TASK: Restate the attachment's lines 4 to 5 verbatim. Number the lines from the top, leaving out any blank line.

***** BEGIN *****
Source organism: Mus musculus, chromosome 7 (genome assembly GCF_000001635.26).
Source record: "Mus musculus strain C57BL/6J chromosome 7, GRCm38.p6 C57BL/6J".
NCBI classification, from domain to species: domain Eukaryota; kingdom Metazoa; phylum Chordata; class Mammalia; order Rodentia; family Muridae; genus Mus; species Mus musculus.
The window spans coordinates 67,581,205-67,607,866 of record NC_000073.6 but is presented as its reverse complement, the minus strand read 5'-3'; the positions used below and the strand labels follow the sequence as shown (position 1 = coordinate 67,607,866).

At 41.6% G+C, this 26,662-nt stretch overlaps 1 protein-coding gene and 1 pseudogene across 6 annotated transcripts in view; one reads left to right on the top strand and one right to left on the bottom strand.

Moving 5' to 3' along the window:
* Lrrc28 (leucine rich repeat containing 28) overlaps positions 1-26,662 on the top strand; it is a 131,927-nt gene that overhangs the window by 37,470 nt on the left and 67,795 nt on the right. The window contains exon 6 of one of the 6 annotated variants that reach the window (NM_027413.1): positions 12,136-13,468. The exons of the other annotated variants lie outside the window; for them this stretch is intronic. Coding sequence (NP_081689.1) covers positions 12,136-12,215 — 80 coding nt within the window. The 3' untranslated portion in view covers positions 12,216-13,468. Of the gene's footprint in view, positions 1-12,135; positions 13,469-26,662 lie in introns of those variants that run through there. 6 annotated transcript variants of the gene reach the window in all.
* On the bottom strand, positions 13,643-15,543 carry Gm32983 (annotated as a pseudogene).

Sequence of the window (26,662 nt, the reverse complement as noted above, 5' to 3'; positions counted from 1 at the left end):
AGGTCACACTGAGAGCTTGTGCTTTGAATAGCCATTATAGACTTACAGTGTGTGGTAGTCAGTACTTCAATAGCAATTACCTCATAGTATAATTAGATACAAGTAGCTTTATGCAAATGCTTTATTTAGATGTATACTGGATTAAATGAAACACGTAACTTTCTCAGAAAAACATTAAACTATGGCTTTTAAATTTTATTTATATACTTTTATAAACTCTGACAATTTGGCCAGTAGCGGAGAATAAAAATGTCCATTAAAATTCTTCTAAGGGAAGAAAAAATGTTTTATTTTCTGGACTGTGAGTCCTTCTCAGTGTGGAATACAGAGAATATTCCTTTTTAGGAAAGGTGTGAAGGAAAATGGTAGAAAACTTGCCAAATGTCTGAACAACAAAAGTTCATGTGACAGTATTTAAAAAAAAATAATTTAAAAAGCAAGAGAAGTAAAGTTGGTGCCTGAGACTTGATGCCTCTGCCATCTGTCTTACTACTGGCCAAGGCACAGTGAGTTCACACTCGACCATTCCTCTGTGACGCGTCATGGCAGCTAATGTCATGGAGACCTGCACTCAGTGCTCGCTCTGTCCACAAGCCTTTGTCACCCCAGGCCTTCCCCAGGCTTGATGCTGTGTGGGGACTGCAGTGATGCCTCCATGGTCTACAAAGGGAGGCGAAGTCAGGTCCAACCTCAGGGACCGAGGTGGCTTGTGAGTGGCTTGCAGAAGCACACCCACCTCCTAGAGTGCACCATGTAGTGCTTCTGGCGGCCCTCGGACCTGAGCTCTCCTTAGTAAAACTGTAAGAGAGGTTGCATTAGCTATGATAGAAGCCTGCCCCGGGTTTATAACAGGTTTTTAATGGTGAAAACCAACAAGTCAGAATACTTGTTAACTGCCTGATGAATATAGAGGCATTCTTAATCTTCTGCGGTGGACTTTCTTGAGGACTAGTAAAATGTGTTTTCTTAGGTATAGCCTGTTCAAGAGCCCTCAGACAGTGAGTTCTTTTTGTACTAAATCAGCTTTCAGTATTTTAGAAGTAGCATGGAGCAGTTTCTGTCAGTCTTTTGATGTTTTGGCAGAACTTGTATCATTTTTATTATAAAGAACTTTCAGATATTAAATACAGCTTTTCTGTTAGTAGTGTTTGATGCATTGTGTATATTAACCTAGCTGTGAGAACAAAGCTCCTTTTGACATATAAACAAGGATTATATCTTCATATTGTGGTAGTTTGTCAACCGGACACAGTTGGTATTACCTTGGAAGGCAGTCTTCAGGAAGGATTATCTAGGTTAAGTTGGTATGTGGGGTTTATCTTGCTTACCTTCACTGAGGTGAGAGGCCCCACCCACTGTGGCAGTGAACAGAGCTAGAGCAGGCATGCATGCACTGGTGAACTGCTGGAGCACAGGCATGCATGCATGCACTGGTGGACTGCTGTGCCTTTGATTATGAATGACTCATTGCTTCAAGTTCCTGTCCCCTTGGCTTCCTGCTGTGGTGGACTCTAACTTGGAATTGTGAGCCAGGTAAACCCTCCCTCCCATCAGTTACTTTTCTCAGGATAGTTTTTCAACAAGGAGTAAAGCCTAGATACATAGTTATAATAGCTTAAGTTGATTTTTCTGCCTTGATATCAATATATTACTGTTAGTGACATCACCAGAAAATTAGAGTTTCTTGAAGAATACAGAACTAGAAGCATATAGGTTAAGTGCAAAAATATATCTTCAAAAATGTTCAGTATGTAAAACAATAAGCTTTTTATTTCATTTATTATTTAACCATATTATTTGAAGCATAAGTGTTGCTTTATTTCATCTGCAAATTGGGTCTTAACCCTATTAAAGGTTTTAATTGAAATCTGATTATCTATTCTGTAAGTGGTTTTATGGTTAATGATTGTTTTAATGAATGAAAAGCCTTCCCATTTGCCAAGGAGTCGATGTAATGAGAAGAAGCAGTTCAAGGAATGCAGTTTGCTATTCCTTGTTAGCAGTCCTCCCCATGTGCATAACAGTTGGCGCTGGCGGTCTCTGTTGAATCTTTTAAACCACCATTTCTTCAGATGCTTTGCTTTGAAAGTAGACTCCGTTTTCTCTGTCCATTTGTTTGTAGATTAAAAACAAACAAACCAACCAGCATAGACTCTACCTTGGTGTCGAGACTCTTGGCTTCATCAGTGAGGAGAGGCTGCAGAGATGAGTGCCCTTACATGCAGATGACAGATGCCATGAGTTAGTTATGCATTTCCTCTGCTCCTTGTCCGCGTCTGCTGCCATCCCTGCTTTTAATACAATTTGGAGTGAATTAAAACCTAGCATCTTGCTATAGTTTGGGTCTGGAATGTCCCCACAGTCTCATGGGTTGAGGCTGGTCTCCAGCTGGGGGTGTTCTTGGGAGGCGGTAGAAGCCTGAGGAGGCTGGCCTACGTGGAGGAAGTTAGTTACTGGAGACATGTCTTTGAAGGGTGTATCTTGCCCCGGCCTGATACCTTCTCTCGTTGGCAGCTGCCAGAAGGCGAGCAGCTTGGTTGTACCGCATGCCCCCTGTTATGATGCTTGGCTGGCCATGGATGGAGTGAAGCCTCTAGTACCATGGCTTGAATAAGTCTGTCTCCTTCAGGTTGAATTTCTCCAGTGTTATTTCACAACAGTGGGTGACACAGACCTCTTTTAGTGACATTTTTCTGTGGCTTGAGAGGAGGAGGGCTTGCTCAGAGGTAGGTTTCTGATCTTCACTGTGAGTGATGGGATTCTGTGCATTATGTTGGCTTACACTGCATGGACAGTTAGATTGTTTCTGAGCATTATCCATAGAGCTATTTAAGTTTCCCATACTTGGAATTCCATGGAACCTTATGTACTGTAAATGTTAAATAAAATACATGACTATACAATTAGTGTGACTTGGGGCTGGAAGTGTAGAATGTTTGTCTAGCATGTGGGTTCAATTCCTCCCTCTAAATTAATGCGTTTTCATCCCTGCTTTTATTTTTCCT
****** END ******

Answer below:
The window spans coordinates 67,581,205-67,607,866 of record NC_000073.6 but is presented as its reverse complement, the minus strand read 5'-3'; the positions used below and the strand labels follow the sequence as shown (position 1 = coordinate 67,607,866).

At 41.6% G+C, this 26,662-nt stretch overlaps 1 protein-coding gene and 1 pseudogene across 6 annotated transcripts in view; one reads left to right on the top strand and one right to left on the bottom strand.